This paper considers the role of provincial governments in supporting small enterprise development. It is based on research conducted by the University of Cape Town's (UCT's) Centre of Innovation and Entrepreneurship (CIE). It was sponsored by TIPS (Trade and Industrial Policy Strategies), an independent non-profit research institution that is committed to assist government and civil society make informed policy choices, specifically in the areas of trade and industrial policy. In addition to drawing on ongoing research conducted by the CIE, including the Global Entrepreneurship Monitor (GEM) study, the paper summarises the results of discussions with small enterprise development policy-makers and stakeholders in three provinces ? Gauteng, KZN(KZN) and the Western Cape.
The paper begins by summarising key findings from the GEM study. GEM is an annual survey of entrepreneurial activity in over 30 countries worldwide. SA (SA) has participated in the study since 2001 and it now appears that the GEM measure of entrepreneurial activity provides a reasonably accurate measure of entrepreneurial activity, which does not vary significantly from year to year. Furthermore, SA's ranking relative to other countries is stable. One of the key findings from the GEM study in SA has been that the rate of entrepreneurial activity in SA is significantly lower than in other developing countries included in the study.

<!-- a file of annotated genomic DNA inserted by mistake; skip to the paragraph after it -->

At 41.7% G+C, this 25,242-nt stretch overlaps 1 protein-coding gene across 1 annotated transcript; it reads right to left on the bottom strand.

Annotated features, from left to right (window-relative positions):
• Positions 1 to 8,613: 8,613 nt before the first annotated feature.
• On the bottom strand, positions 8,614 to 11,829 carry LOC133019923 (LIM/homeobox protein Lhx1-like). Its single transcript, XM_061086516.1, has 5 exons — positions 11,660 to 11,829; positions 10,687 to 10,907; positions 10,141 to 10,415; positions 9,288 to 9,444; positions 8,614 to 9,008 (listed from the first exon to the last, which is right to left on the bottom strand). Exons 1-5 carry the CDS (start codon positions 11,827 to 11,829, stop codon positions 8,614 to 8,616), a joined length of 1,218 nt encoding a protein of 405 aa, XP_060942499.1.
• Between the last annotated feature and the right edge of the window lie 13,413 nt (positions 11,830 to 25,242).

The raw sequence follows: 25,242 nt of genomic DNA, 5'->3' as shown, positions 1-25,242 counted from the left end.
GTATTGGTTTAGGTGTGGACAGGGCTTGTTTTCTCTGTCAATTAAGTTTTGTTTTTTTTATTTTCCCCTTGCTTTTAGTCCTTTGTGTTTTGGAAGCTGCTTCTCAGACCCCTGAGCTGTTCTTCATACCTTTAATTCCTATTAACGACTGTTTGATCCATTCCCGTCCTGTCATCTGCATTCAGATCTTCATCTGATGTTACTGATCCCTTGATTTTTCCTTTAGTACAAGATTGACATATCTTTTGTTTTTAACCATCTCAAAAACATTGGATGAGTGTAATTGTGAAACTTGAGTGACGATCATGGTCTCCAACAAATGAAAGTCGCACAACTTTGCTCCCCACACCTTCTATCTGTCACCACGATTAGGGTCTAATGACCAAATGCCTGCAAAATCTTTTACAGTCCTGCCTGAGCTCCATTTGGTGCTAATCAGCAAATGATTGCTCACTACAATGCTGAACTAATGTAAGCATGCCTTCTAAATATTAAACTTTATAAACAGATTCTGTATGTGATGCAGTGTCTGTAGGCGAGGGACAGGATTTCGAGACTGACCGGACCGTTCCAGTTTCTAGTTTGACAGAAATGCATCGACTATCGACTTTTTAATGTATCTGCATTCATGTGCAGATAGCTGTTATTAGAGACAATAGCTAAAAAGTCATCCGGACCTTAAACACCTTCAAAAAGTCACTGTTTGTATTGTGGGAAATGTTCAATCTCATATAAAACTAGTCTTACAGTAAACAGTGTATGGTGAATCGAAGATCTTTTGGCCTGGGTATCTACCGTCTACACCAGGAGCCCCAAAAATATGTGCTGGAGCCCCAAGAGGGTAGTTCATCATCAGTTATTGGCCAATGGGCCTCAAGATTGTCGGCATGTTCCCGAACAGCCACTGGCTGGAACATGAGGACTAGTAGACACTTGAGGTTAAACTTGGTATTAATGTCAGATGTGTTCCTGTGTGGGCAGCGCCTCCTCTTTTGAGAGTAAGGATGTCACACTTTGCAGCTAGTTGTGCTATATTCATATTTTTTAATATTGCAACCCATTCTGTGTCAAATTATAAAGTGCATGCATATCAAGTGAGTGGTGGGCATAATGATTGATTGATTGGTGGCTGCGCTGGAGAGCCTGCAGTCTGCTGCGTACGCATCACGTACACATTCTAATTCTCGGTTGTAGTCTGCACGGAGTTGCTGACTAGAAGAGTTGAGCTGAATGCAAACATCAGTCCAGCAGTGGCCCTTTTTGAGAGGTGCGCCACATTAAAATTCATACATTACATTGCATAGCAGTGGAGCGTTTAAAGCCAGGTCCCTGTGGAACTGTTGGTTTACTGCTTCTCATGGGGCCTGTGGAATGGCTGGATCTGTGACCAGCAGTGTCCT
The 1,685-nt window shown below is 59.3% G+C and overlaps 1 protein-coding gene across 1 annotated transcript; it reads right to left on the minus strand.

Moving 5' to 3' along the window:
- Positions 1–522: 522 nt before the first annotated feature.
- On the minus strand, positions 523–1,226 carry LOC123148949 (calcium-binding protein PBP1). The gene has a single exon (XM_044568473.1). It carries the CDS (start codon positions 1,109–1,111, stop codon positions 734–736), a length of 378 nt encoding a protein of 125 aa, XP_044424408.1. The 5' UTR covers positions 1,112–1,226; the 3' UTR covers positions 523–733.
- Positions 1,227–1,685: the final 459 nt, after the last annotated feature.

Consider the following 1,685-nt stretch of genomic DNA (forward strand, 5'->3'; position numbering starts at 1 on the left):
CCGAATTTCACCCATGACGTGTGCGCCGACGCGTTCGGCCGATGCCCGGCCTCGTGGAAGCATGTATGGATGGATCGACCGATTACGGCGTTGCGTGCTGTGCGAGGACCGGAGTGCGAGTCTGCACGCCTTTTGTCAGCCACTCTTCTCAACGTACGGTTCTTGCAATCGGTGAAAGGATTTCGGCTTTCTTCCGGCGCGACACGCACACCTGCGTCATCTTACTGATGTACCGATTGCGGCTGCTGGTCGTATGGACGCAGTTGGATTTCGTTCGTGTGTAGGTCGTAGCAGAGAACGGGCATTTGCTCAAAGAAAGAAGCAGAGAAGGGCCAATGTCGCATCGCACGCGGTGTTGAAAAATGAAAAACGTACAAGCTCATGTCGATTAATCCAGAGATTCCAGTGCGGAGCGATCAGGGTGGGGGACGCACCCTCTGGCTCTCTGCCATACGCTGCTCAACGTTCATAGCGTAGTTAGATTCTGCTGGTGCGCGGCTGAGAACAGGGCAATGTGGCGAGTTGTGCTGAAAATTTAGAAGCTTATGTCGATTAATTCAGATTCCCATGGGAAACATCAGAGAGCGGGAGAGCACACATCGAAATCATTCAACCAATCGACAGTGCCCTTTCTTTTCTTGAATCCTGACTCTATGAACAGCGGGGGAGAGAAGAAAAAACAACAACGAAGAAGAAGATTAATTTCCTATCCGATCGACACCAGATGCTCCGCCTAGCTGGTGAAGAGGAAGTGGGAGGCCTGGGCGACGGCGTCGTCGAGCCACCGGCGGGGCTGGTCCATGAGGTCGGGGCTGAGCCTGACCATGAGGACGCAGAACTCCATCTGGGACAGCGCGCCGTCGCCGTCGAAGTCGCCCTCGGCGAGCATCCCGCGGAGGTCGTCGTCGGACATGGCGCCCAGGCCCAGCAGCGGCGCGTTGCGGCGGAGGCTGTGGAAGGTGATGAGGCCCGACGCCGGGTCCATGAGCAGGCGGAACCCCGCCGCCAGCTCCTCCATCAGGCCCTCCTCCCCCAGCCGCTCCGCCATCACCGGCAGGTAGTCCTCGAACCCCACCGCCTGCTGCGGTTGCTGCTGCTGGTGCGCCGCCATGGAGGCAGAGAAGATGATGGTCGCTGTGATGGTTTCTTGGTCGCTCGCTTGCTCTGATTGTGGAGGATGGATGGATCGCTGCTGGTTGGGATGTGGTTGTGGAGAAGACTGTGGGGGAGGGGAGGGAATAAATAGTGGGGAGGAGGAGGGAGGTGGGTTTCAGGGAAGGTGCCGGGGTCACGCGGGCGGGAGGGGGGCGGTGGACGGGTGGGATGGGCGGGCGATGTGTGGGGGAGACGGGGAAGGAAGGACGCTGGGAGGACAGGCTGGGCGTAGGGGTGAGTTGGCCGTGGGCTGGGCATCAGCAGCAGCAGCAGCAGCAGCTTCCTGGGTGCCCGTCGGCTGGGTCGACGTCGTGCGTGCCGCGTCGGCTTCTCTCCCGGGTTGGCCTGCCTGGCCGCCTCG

There are reasonably stable international and national patterns of entrepreneurial activity. An important predictor of whether or not an individual will be involved in starting or running an enterprise is whether or not they believe they have the skills to start a business. An important finding in SA is that we have a very low number of people who believe they are capable of starting a business. This appears to be related to problems in the education system in SA. A major theme in the GEM study in SA has therefore been education.